Wine’s relatively stable performance this year, which includes a fall of just 1.1% during March’s market turmoil, comes despite the impact of US tariffs on French wine
Wine’s relatively stable performance this year, which includes a fall of just 1.1% during March’s market turmoil, comes despite the impact of US tariffs on French wine © Regis Duvignau/Reuters

In a former Bath stone mine 100ft below the rolling Wiltshire countryside, one low-profile company is benefiting from a renewed thirst this year among retail investors for trading markets.

Octavian — a 1m sq ft wine warehouse holding more than 10m bottles at a temperature of 13C to 14C — has received a surge in business as investors have flocked to invest in fine wines.

“We’ve seen a lot more interest from investors wanting to open an account,” said managing director Vincent O’Brien, whose mine was used to store missiles and torpedoes during the second world war before being converted into a wine store about 30 years ago.

Inquiries have more than doubled compared with a year ago, while new account openings are up 70 per cent. Younger customers, in their late twenties and early thirties, were becoming more interested, he added.

A rollercoaster year in financial markets, in which stocks plunged in March over concerns about coronavirus before rebounding to new highs, has prompted a resurgence in retail investor day trading.

Fine wine, an investment market that has fallen in and out of favour with retail investors over the years, is also enjoying renewed interest this year. While only a tiny fraction of the size of global equities markets, it is wine’s ability to act as a haven, rather than to provide astronomical gains, that has attracted investors.

Fine wine gained 4.7 per cent this year to the end of November, as measured by the Liv-ex Fine Wine 100 index, in sterling terms. That compares with a 14 per cent drop in the FTSE 100 index, a 5 per cent decline in the Stoxx 600 and a 14 per cent rise in the S&P 500, in local currency.

Line chart of how a £1,000 investment would have performed this year showing that it has been a vintage year for wine investors

Wine’s relatively stable performance, which includes a fall of just 1.1 per cent during March’s market turmoil, comes despite the impact of US tariffs on French wine. It also comes in spite of lockdowns in many countries that forced the closure of restaurants, which are large buyers of wine, and made tastings, a key part of the sales process, more difficult.

Tom Gearing, chief executive of £150m-in-assets Cult Wines which held tastings with wineries over Zoom during lockdown, capitalised on growing investor demand this spring. Spotting an opportunity to pick up wines at bargain prices, he raised a £5m special opportunities portfolio in four weeks from 80 investors, of which 31 were new clients to the company. The portfolio is up 17.5 per cent this year, according to Mr Gearing, who was previously a finalist on the UK version of The Apprentice.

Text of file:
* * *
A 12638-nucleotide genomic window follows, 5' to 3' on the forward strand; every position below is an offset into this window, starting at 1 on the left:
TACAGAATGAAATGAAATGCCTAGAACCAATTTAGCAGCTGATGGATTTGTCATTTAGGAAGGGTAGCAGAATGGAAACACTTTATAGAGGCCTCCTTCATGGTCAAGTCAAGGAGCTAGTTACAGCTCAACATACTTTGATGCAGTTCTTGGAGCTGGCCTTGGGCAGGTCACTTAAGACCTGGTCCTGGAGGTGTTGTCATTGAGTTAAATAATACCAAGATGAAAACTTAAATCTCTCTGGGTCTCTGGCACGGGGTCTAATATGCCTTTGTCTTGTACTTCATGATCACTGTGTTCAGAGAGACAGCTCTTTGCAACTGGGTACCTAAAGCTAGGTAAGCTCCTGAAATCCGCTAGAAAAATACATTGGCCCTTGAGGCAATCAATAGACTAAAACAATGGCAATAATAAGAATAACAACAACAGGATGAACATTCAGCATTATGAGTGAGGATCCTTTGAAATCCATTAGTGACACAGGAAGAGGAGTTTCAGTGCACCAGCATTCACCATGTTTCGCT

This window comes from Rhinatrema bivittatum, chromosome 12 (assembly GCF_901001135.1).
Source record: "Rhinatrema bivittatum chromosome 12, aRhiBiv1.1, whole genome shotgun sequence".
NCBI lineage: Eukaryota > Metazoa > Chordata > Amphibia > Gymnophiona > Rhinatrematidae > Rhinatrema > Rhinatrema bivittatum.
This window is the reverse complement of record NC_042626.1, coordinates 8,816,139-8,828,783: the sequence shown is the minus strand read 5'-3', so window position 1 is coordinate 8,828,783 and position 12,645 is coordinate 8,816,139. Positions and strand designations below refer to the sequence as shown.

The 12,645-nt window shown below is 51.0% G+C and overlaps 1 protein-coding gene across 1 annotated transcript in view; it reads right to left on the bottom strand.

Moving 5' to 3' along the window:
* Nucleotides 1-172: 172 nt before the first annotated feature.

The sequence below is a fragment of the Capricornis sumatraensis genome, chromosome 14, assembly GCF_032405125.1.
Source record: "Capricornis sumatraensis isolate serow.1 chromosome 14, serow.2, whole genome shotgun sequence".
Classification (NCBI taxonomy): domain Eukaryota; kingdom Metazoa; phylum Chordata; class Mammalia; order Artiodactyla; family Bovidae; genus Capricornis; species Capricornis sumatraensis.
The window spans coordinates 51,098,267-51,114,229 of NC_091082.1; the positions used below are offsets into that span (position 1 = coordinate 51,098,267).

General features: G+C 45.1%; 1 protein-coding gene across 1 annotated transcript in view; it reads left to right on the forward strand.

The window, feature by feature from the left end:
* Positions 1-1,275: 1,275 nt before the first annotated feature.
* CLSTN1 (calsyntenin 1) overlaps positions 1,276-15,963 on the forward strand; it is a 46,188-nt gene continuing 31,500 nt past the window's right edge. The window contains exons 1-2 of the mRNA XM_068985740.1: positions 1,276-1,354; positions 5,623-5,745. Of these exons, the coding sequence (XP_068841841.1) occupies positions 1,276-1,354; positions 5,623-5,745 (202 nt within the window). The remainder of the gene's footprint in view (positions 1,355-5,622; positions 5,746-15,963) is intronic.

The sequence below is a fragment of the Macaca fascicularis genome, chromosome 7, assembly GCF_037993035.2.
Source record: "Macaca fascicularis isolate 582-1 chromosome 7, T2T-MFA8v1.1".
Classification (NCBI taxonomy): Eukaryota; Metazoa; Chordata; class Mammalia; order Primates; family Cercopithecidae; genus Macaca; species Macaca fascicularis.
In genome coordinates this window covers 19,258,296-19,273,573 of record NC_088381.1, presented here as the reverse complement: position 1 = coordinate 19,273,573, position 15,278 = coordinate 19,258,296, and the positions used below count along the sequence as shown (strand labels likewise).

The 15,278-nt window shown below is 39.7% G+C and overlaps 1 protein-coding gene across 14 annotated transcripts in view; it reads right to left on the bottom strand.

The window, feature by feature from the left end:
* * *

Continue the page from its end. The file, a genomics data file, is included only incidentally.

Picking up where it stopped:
Gregory Swartberg, chief executive of London-based wine investment company Cru Wine, who trades the company’s own money and also on behalf of clients, says his book of clients has risen by about two-thirds this year.

“To our surprise, even considering the fact that restaurants were not taking in a lot of stock and tried to sell stock, [the wine market has] seen a tremendous amount of demand coming from private clients,” said Mr Swartberg.

Octavian’s wine storage facility is on the site of a former stone mine in Wiltshire
Octavian’s wine storage facility is on the site of a former stone mine in Wiltshire © Jeff Gilbert/Alamy

And at wine merchant Bordeaux Index, the number of new trading accounts opened is 60 per cent higher this year than in 2019. “Most notably, [wine] did not drop materially during the Covid crisis,” said head of wine investment Matthew O’Connell, adding that “wine has shown little correlation with financial assets during disruptive market events”.

Some parts of the market have been especially fizzy. Liv-ex’s Champagne 50 index rose 8.3 per cent, driven by top-end vintage champagnes such as Louis Roederer’s Cristal, Dom Pérignon and Salon. Bollinger’s La Grande Annee 2008, for instance, rose 27.4 per cent. Italian wine, as measured by Liv-ex’s Italy 100, rose 6.7 per cent.

Both have benefited from growing demand in Asia, at the expense of Bordeaux, while Italian wines have benefited from US tariffs on French wine.

The market’s quirks have also thrown up trading opportunities.

There had been speculation, for instance, that Château Lafite Rothschild would change its famous label for its 2018 vintage, which marks 150 years since the Rothschild family bought the Pauillac winery. Cru Wine’s Mr Swartberg bought a large amount of the wine for clients and the company’s own account this summer.

When the label was released two months ago, it featured a tiny hot air balloon with the letters CL — Roman numerals for 150. Mr Swartberg made a quick profit of about 30 per cent as collectors snapped up the wine, which will not be bottled until next year.

While trading costs remain much higher and liquidity is far lower than in stock markets, there are signs that the wine market is becoming easier for retail investors to access. Octavian this year launched a portal allowing its customers to trade with each other. Mr Gearing’s company advises customers on how they should rebalance their portfolios and uses an algorithm to help determine which wines and regions to buy and sell.

“The days when you would get an allocation of wine, put it in the cellar for 10 years and forget about it are over,” said Mr Gearing. “More analytics now allow you to trade.”

laurence.fletcher@ft.com

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